Advances in smart technology and automation have seen an increase in intelligent products from wearables and gadgets to large-scale applications in smart industries using automated systems. Now, smart technology is extending its reach to the masses on an even grander scale. Smart cities are among the newest and most ambitious attempts at automating everyday activities and processes.
What are smart cities?
The term ‘smart city’ does not necessarily refer to a technological utopia run by robots– a common misconception. The reality of a smart city is much more humble – at least for now. It describes a city in which smart technology is used to improve every aspect of the city’s operations to enhance service delivery and quality of life for the residents. It sounds a lot less impressive when put in those terms, but automation of city services has registered impressive citywide efficiency in some of the world’s largest and most industrious cities. These services include public amenities like sanitation and water systems, public transport, power plants, hospitals and public information systems.
The technology driving smart cities
Smart cities are powered by collective information gathering. Physical assets gather data around the city using sensor technology and communicate via the internet, sharing valuable information to automated processes in sync, interconnecting between autonomous cars, cloud data platforms and a plethora of real-time embedded systems and sensors.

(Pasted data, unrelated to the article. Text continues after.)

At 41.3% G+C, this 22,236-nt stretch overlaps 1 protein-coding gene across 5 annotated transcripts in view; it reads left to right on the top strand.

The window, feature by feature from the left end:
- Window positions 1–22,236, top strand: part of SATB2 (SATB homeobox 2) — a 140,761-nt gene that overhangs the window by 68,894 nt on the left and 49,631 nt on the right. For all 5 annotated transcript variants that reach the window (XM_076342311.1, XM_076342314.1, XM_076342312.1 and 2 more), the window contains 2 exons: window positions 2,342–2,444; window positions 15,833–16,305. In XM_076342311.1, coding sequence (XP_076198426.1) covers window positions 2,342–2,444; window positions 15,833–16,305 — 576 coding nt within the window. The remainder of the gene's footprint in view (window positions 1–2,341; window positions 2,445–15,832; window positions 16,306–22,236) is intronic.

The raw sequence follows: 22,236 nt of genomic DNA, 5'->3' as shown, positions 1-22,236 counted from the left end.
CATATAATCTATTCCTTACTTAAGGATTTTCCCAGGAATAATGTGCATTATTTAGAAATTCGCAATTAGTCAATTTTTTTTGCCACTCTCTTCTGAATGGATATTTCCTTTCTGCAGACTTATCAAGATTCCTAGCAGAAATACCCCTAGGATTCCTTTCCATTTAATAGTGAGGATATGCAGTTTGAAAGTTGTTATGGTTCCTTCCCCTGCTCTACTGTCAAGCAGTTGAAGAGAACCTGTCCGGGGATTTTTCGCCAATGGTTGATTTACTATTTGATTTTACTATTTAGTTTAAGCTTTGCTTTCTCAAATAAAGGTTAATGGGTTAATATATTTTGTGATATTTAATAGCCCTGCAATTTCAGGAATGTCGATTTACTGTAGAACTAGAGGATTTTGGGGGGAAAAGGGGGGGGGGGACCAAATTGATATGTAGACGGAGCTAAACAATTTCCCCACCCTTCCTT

Take the case of smart traffic lights for example. Sensors, cameras and data platforms monitor every road in the city, and collectively have an accurate real-time picture of the city’s road traffic at any time. Using this information, an artificial intelligence brain decides when the lights go red or green at every traffic stop. To go even further, the system studies the traffic behaviour of the entire city over time using machine learning and can detect minute deviations from the norm, taking pre-emptive action to keep the roads moving smoothly.
That is only one case to show just how efficient smart cities can be. The idea is to implement the same kind of system to as many city services as possible. City planners and city councils can use information gathered by smart device analytics around the city to identify areas that need improvements and to monitor city growth and trends. The data collected from different cities could create a model for the perfect contemporary city, which can be used as a yardstick to improve other cities and even suburbs in foresight.
The future looks promising
More and more cities are embracing the concept and are gradually placing manual services onto the latest 5g digital infrastructure. However, it will take some time to get everyone on board, including members of the public, and to lay all the necessary groundwork. However, the effort is worthwhile to ensure smart urban living.